In theory, outshooting the opposition will increase your chances of success, but for short windows that isn’t always the case. The Oilers are 4-3-1 in their last eight games. In the five games they picked up at least one point they were out shot 204-124. They gave up 16 more shots per game (40.8-24.8), but they got nine of a possible ten points.
In the three losses they outshot their opponents twice, 58-56, leaving the loss to Boston as the only game where getting outshot meant a loss.
The Oilers are bucking the shooting trend lately and seeing success, so maybe they should continue to do so, considering how well it has worked for the Toronto Maple Leafs.
For the past two seasons the Maple Leafs have continually been outshot, yet they win more than they lose, much to the chagrin of those who believe strongly in Corsi. Outshooting the opponents increases your chances of winning, unless you are the Maple Leafs.
In 58 games this season the Leafs have outshot their opponents a measly nine times and once they were tied in shots. In those ten games, the Leafs are 5-5. In the 48 games they’ve been outshot they are 25-17-6. For reasons unexplained their chance of success increases when they get outshot.
In 48 games last year they fired more shots than their opponent 11 times, but they had a losing record, 5-6, in those games. During the 37 games that they were outshot they went 21-11-5. Our friend Cam Charron over at Leafsnation is constantly befuddled and in awe of the trend setting Maple Leafs.
During their last 106 games they’ve been outshot, or tied, with the opposition 21 times. They picked up 20 points.
They were outshot in the other 85 games but they skated away with a total of 103 points.
They even continued that trend in the playoffs. They lost both games where they outshot the Bruins, but went 3-2 in the game the Bruins fired more pucks on goal.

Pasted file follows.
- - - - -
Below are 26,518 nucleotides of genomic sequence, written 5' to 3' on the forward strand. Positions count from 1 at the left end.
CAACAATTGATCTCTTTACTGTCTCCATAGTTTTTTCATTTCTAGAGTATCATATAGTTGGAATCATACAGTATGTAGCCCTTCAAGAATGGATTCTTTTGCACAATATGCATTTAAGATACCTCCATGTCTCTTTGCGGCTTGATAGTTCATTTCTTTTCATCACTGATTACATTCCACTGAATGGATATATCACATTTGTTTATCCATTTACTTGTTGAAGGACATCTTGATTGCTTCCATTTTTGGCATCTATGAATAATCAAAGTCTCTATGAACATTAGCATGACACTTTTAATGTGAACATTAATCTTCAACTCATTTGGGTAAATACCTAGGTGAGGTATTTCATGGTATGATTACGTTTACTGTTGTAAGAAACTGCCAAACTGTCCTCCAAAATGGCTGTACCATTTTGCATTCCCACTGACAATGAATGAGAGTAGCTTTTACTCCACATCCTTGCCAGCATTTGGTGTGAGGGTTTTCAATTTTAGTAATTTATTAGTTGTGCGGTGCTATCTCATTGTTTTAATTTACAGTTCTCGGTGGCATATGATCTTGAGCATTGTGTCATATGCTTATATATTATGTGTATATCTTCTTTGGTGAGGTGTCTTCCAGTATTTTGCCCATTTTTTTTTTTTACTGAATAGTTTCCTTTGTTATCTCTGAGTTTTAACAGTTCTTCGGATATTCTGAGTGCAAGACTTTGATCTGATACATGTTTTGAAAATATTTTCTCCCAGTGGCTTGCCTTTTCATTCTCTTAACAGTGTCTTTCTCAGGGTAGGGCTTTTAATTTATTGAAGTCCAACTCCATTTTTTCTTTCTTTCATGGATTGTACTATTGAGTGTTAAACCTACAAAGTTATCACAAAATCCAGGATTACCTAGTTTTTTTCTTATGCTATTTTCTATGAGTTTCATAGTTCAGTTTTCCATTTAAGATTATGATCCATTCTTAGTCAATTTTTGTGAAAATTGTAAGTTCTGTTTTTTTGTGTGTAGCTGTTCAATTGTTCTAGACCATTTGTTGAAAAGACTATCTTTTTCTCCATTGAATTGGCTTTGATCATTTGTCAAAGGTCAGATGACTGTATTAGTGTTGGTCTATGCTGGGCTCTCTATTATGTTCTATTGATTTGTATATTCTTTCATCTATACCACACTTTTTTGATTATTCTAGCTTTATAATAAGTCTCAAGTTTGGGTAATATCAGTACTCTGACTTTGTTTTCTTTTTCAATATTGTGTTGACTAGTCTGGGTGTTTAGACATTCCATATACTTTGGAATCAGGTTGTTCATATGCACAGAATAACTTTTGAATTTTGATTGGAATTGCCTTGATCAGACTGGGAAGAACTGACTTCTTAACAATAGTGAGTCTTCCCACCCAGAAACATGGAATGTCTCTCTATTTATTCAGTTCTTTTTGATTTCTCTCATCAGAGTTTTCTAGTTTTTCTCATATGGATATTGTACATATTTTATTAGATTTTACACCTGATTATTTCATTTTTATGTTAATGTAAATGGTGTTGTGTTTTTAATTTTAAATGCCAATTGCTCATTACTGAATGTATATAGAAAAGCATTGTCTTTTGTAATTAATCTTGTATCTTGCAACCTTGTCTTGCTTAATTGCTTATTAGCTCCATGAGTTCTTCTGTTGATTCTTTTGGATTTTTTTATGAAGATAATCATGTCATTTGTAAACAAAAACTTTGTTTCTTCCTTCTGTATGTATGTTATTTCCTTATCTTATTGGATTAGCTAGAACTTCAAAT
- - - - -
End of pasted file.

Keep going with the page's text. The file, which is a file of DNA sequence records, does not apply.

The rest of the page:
The Oilers have two former Maple Leafs coaches on their bench, and now they have Ben Scrivens and Mark Fraser in the lineup. Maybe the Oilers are trying to become the Maple Leafs of the west; buck the shooting trend and win.
I know it is an incredibly small sample size, and the Oilers don’t have a 47-year Stanley Cup drought to counter their lucky streak, but they do have the longest active streak, 8 years, with no playoffs and their Cup drought is just over half as long as the Leafs, 24. Could a get-out-shot-and-win strategy really be that bad of an idea?
I don’t see why not. What’s the worst thing that could happen? They stay in 29th place.
All joking aside, the Oilers have won four of their last five and the players, coaches and fans should take an ugly win over a “solid effort” loss any day.
Seriously though, would you really care if the Oilers kept getting outshot, but went 46-28-11?
The Rangers are one of those ~ boring ~ teams that consistently outshot their opponents on home ice. In 30 home games, the Rangers have only been oushot five times; however, they are only 14-13-3 at Madison Square Gardens.
Tonight could be the perfect storm for the Oilers. They face a team that likes to outshoot their opponents, but has limited success when they do it. The Rangers are 10-10-1 when firing more shots, 0-2-1 when tied in shots and 4-2 when they get outshot at MSG.
If you are playing the odds, then the Oilers game plan should be to let the Rangers outshoot them.
That might not be that difficult considering the Rangers are playing very well lately, 11-4-1 in 2014, and they are starting to feel comfortable under Alain Vigneaut. The Rangers are playing an up-tempo, fast-paced, aggressive game and it seems to mesh well with their personnel.
Scrivens gets his 2nd start of the season at MSG. He made 37 saves in a 1-0 victory on November 17th as a member of the Kings, and he’ll look to remain perfect against the Rangers.